DNS cache poisoning: protecting your network services against impending threats

DNS is the favourite target for hackers; among the various attacks DNS is often subjected to, DNS cache-poisoning is considered as particularly dangerous, because it does not require sophisticated techniques, and even moderately experienced hackers can carry out this type of attack. Fortunately, new solutions protecting internet users now exist.

DNS cache poisoning: definition and risks involved

As a reminder, DNS (Domain Name System) translates a human-readable domain name into an IP address. Without this server, you simply cannot make any internet request. Also known as DNS spoofing, DNS cache poisoning is a form of hacking which directly affects the DNS. The success of this type of attack relies on its flaws and vulnerabilities.

In this type of attack, hackers insert corrupt data into the DNS; it is said that the cache is ‘poisoned’. DNS cache poisoning is often referred to as a “pharming” attack, for it intends to redirect a website’s traffic to another. The attacker sends fake responses from an imposter DNS to reroute a domain name to a new IP address. The new IP address is controlled by the attacker and is often used to spread computer worms and malware.

The worst thing is that corrupted IP addresses appear legitimate to the user while they actually contain malware. Yet, it is very difficult to detect this attack. Victims of DNS cache poisoning download malicious content whereas they believe it is legitimate and that it comes from trusted sources.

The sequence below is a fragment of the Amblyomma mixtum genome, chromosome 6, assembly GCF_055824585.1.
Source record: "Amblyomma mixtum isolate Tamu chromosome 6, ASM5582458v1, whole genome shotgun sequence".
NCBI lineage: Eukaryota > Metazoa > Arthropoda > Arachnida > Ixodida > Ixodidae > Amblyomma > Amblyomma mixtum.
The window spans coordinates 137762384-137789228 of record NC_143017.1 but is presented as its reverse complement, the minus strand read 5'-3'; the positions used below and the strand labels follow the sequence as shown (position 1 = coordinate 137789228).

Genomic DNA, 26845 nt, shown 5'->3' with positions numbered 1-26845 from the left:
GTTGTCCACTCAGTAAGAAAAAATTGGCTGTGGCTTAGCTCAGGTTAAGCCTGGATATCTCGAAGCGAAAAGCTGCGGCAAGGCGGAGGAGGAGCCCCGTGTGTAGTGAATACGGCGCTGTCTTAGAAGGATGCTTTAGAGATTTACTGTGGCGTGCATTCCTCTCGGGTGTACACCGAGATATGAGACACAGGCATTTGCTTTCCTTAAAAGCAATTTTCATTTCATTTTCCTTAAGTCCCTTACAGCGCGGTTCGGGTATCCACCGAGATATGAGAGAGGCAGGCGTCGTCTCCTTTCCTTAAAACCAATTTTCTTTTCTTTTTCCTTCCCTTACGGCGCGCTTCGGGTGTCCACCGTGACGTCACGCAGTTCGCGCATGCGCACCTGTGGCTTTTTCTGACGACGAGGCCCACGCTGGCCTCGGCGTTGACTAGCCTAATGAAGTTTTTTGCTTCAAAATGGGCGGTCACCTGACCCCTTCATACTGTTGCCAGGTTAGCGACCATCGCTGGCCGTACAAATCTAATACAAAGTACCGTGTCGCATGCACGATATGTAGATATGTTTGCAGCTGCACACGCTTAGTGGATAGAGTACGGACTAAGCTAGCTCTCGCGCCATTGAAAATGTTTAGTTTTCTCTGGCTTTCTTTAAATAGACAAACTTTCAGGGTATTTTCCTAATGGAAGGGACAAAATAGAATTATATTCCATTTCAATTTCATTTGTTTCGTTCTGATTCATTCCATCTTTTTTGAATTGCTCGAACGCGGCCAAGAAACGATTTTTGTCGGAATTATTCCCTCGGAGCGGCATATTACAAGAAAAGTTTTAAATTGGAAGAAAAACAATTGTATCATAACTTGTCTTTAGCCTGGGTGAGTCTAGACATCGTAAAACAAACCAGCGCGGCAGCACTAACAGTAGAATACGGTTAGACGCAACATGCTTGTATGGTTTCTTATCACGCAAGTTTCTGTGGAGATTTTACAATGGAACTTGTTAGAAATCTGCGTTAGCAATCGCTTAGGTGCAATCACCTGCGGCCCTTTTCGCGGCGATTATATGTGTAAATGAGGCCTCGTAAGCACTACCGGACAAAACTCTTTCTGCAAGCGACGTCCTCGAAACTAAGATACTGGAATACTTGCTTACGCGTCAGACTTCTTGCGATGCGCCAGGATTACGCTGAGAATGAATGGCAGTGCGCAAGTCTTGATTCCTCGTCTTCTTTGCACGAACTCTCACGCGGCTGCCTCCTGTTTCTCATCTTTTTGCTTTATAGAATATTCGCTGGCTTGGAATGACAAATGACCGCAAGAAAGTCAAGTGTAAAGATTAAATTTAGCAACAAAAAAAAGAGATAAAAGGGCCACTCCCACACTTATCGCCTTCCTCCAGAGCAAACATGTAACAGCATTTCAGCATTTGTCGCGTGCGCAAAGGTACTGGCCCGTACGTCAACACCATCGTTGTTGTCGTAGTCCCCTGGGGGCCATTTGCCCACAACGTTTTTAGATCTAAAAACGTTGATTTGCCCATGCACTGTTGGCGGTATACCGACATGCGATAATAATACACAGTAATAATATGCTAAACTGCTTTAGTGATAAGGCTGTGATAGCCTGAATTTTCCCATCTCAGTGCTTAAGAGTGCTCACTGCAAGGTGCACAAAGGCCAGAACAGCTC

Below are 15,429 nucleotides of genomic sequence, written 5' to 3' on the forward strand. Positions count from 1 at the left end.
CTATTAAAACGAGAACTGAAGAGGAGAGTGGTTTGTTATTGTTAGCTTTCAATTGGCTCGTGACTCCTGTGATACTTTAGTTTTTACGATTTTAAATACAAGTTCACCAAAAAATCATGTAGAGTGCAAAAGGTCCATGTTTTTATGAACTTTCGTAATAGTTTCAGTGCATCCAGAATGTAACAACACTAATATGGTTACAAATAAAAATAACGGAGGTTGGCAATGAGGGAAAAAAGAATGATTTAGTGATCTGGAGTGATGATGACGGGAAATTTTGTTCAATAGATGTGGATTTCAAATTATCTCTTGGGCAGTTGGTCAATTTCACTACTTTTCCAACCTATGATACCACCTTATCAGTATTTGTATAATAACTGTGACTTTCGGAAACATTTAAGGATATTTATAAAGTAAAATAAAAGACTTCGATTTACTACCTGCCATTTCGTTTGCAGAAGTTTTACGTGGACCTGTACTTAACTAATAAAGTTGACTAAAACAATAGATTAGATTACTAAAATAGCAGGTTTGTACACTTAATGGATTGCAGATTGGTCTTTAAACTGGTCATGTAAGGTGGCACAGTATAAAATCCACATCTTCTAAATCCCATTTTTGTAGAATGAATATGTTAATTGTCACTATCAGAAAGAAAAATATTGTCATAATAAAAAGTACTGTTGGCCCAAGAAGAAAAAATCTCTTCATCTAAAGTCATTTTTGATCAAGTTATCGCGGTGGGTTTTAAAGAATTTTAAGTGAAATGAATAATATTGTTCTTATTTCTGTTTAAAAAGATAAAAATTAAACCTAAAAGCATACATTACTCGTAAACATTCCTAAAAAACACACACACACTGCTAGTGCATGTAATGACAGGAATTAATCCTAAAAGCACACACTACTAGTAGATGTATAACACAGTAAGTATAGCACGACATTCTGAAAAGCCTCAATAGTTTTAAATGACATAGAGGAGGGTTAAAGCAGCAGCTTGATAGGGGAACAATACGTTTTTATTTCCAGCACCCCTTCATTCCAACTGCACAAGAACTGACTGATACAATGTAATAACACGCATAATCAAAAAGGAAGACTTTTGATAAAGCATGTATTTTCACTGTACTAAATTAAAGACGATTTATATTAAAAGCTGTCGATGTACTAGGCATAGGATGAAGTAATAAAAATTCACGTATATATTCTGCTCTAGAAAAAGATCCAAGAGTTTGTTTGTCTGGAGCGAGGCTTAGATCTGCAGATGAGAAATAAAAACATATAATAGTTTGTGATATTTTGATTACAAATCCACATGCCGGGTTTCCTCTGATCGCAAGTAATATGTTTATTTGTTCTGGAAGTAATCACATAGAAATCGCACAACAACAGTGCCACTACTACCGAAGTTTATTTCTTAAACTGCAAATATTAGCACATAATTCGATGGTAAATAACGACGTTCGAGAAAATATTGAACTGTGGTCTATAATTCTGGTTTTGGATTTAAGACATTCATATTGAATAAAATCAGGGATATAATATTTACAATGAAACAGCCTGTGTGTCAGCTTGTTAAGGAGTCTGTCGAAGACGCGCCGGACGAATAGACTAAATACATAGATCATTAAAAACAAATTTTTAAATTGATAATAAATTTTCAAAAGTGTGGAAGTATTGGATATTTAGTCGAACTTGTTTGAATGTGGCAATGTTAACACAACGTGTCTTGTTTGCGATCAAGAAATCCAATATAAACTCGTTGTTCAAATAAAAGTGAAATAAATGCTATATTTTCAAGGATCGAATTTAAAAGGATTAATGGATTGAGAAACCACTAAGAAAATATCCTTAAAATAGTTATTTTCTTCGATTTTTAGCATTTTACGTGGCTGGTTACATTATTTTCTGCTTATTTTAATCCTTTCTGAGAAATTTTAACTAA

This attack is very powerful; every request for any subdomain can be directed to a server that the attacker has chosen. It is even possible to corrupt email systems in order to redirect corporate emails to a server that hackers control. Other more complex attacks include man-in-the-middle attacks and denial-of-service attacks.

DNS cache-poisoning is particularly dangerous because:

  • Users think they are using a familiar website, but they are not;
  • In this type of attack, the IP address seems legitimate to the DNS;
  • Users can be redirected to malicious websites;
  • Hackers can access valuable sensitive information.

DNS cache poisoning

Adopting effective solutions for your business: protection against DNS cache poisoning

As the number of DNS attacks has significantly increased over the past few years, it is now time to consider efficient means of securing the DNS. Although traditional firewalls are powerless against this type of attack, there exist several measures that companies like http://www.efficientip.com can take to prevent DNS attacks, such as DNS cache-poisoning.

In order to prevent DNS cache poisoning, IT managers can implement simple solutions, such as limiting trust relationship with other DNS servers and ensure that they use the most recent version of DNS. They can also add useful defenses to your DNS, such as port randomisation and cryptographically secure transaction IDs. These measures will efficiently help you prevent this type of malicious attack.

Finally, IT managers should also configure their DNS in order to limit recurring queries, and store only data associated with the requested domain, as well as restricting query responses. Keep in mind that external services provide attackers more opportunities to perform their malicious attacks.

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